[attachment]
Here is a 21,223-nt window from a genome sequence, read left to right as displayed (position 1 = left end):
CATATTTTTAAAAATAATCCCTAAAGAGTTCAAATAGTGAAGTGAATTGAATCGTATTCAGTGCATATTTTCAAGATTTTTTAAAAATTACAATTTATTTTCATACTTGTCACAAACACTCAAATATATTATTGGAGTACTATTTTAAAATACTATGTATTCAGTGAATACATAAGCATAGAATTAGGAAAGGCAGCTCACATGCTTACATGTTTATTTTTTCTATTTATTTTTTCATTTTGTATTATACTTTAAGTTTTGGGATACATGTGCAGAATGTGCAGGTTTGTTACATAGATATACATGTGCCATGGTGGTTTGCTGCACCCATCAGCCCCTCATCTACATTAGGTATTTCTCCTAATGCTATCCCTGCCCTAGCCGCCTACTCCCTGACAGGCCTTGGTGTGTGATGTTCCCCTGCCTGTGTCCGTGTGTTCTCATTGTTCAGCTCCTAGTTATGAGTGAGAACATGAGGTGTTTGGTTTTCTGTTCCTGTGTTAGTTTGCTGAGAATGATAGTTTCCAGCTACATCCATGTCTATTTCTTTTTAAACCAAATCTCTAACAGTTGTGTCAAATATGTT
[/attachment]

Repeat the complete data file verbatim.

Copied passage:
Here is a 21,223-nt window from a genome sequence, read left to right as displayed (position 1 = left end):
CATATTTTTAAAAATAATCCCTAAAGAGTTCAAATAGTGAAGTGAATTGAATCGTATTCAGTGCATATTTTCAAGATTTTTTAAAAATTACAATTTATTTTCATACTTGTCACAAACACTCAAATATATTATTGGAGTACTATTTTAAAATACTATGTATTCAGTGAATACATAAGCATAGAATTAGGAAAGGCAGCTCACATGCTTACATGTTTATTTTTTCTATTTATTTTTTCATTTTGTATTATACTTTAAGTTTTGGGATACATGTGCAGAATGTGCAGGTTTGTTACATAGATATACATGTGCCATGGTGGTTTGCTGCACCCATCAGCCCCTCATCTACATTAGGTATTTCTCCTAATGCTATCCCTGCCCTAGCCGCCTACTCCCTGACAGGCCTTGGTGTGTGATGTTCCCCTGCCTGTGTCCGTGTGTTCTCATTGTTCAGCTCCTAGTTATGAGTGAGAACATGAGGTGTTTGGTTTTCTGTTCCTGTGTTAGTTTGCTGAGAATGATAGTTTCCAGCTACATCCATGTCTATTTCTTTTTAAACCAAATCTCTAACAGTTGTGTCAAATATGTT